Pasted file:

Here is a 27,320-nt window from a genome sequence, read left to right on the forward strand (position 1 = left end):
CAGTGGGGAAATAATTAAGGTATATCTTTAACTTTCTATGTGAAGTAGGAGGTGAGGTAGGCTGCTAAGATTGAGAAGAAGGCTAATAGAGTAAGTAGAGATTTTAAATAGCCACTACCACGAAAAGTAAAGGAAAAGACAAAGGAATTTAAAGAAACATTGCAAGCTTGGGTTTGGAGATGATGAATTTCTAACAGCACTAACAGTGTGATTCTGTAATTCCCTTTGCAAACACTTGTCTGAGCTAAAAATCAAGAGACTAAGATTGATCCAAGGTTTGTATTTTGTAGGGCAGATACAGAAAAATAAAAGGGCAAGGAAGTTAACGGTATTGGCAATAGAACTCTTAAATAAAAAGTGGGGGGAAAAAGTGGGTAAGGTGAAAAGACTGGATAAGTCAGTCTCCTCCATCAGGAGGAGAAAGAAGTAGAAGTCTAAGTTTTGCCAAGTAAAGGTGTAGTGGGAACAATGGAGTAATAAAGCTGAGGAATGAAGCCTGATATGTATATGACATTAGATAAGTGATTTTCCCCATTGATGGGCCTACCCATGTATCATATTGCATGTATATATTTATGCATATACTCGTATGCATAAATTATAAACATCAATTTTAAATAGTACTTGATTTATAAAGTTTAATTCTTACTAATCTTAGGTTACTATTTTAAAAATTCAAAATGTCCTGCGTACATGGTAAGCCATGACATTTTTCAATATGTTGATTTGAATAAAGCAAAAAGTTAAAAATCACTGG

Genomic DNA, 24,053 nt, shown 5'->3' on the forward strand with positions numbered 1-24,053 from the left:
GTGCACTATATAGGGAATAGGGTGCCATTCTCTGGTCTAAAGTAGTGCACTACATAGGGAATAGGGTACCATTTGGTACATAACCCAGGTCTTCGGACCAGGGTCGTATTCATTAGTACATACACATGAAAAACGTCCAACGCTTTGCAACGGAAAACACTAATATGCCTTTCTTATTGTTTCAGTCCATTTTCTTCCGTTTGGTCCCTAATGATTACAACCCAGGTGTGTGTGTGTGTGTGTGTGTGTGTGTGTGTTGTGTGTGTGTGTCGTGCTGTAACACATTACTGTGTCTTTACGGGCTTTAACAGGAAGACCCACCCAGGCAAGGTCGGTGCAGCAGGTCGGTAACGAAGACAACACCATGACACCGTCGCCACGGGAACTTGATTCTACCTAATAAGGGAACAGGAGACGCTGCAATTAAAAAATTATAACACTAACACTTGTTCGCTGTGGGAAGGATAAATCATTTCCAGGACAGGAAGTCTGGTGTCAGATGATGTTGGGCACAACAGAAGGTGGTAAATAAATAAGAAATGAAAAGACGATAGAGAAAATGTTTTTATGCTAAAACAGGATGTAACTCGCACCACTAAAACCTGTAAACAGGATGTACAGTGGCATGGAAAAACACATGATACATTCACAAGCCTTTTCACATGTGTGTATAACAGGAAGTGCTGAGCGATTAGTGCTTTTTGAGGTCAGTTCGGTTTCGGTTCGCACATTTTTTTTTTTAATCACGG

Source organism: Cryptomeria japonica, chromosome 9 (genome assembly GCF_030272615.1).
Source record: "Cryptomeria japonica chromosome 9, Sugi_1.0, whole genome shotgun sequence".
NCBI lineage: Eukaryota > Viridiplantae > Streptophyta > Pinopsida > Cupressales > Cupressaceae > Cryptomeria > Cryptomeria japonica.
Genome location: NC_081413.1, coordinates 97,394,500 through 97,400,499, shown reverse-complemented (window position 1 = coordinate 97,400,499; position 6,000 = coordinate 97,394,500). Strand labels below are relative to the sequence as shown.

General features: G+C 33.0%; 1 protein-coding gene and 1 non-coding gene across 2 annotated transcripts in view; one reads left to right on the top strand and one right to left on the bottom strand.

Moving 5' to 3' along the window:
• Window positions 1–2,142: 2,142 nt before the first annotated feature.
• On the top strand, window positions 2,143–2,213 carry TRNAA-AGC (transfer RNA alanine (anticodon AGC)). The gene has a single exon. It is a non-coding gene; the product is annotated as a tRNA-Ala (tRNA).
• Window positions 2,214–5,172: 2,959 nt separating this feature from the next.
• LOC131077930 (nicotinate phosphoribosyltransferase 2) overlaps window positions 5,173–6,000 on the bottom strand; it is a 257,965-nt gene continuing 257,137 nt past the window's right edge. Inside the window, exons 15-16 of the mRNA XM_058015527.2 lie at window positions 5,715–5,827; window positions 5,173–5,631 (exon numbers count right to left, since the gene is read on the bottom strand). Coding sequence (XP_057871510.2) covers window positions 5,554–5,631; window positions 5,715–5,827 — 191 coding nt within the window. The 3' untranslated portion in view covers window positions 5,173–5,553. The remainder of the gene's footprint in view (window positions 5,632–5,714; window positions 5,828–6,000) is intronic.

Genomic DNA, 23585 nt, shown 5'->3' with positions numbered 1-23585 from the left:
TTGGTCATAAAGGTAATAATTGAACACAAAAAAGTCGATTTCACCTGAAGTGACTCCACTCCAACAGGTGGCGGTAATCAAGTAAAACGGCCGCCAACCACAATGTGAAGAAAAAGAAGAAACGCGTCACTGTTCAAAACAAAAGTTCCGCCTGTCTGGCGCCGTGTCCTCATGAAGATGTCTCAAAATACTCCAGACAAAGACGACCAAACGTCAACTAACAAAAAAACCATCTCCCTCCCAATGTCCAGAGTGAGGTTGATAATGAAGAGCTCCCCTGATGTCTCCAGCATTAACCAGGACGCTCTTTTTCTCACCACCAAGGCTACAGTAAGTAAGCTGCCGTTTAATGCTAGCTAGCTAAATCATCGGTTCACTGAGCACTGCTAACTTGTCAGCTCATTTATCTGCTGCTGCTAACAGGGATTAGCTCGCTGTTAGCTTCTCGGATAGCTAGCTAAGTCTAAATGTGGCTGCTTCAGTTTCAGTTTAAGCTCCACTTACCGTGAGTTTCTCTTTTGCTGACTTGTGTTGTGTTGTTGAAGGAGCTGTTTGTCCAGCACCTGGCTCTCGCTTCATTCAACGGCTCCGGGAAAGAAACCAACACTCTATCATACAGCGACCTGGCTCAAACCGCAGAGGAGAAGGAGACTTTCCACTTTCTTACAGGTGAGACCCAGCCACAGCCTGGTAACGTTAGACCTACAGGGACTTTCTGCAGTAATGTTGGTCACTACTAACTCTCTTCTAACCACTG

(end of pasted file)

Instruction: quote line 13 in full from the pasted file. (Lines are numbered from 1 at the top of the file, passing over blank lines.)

• Window positions 2,214–5,172: 2,959 nt separating this feature from the next.